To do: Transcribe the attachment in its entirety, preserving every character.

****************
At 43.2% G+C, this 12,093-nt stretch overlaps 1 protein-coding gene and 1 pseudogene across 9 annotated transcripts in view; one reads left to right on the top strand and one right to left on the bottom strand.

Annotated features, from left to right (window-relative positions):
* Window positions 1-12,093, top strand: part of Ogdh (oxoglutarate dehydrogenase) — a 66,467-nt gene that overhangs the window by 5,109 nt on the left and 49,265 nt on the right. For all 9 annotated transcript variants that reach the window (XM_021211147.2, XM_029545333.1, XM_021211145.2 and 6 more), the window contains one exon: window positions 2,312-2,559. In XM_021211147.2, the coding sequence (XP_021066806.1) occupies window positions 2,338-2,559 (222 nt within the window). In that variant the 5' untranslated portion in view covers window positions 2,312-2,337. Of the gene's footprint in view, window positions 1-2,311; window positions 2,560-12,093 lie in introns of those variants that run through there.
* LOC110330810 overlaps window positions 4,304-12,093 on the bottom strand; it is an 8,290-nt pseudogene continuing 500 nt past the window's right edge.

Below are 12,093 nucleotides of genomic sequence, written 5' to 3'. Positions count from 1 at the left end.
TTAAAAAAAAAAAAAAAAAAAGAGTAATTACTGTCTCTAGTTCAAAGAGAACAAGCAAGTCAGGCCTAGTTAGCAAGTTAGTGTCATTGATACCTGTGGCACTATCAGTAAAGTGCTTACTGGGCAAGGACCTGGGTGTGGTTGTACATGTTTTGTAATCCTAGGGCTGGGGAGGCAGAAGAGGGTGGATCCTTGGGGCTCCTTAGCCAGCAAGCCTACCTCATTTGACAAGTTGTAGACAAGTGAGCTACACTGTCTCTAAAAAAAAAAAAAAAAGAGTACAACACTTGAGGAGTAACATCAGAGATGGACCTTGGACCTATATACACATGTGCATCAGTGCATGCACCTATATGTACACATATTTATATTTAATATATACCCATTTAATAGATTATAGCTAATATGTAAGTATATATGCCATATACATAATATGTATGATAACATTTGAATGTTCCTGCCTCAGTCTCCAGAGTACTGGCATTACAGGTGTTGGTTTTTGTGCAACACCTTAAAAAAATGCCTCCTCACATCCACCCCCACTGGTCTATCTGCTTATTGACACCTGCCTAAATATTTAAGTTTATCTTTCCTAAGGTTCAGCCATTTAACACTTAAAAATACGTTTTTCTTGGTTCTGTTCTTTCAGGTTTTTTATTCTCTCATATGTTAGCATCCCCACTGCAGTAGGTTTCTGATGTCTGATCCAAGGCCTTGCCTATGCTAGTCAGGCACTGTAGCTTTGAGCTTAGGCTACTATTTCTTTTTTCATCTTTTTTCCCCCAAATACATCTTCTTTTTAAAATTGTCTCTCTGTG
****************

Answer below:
At 43.2% G+C, this 12,093-nt stretch overlaps 1 protein-coding gene and 1 pseudogene across 9 annotated transcripts in view; one reads left to right on the top strand and one right to left on the bottom strand.

Annotated features, from left to right (window-relative positions):
* Window positions 1-12,093, top strand: part of Ogdh (oxoglutarate dehydrogenase) — a 66,467-nt gene that overhangs the window by 5,109 nt on the left and 49,265 nt on the right. For all 9 annotated transcript variants that reach the window (XM_021211147.2, XM_029545333.1, XM_021211145.2 and 6 more), the window contains one exon: window positions 2,312-2,559. In XM_021211147.2, the coding sequence (XP_021066806.1) occupies window positions 2,338-2,559 (222 nt within the window). In that variant the 5' untranslated portion in view covers window positions 2,312-2,337. Of the gene's footprint in view, window positions 1-2,311; window positions 2,560-12,093 lie in introns of those variants that run through there.
* LOC110330810 overlaps window positions 4,304-12,093 on the bottom strand; it is an 8,290-nt pseudogene continuing 500 nt past the window's right edge.

Below are 12,093 nucleotides of genomic sequence, written 5' to 3'. Positions count from 1 at the left end.
TTAAAAAAAAAAAAAAAAAAAGAGTAATTACTGTCTCTAGTTCAAAGAGAACAAGCAAGTCAGGCCTAGTTAGCAAGTTAGTGTCATTGATACCTGTGGCACTATCAGTAAAGTGCTTACTGGGCAAGGACCTGGGTGTGGTTGTACATGTTTTGTAATCCTAGGGCTGGGGAGGCAGAAGAGGGTGGATCCTTGGGGCTCCTTAGCCAGCAAGCCTACCTCATTTGACAAGTTGTAGACAAGTGAGCTACACTGTCTCTAAAAAAAAAAAAAAAAGAGTACAACACTTGAGGAGTAACATCAGAGATGGACCTTGGACCTATATACACATGTGCATCAGTGCATGCACCTATATGTACACATATTTATATTTAATATATACCCATTTAATAGATTATAGCTAATATGTAAGTATATATGCCATATACATAATATGTATGATAACATTTGAATGTTCCTGCCTCAGTCTCCAGAGTACTGGCATTACAGGTGTTGGTTTTTGTGCAACACCTTAAAAAAATGCCTCCTCACATCCACCCCCACTGGTCTATCTGCTTATTGACACCTGCCTAAATATTTAAGTTTATCTTTCCTAAGGTTCAGCCATTTAACACTTAAAAATACGTTTTTCTTGGTTCTGTTCTTTCAGGTTTTTTATTCTCTCATATGTTAGCATCCCCACTGCAGTAGGTTTCTGATGTCTGATCCAAGGCCTTGCCTATGCTAGTCAGGCACTGTAGCTTTGAGCTTAGGCTACTATTTCTTTTTTCATCTTTTTTCCCCCAAATACATCTTCTTTTTAAAATTGTCTCTCTGTG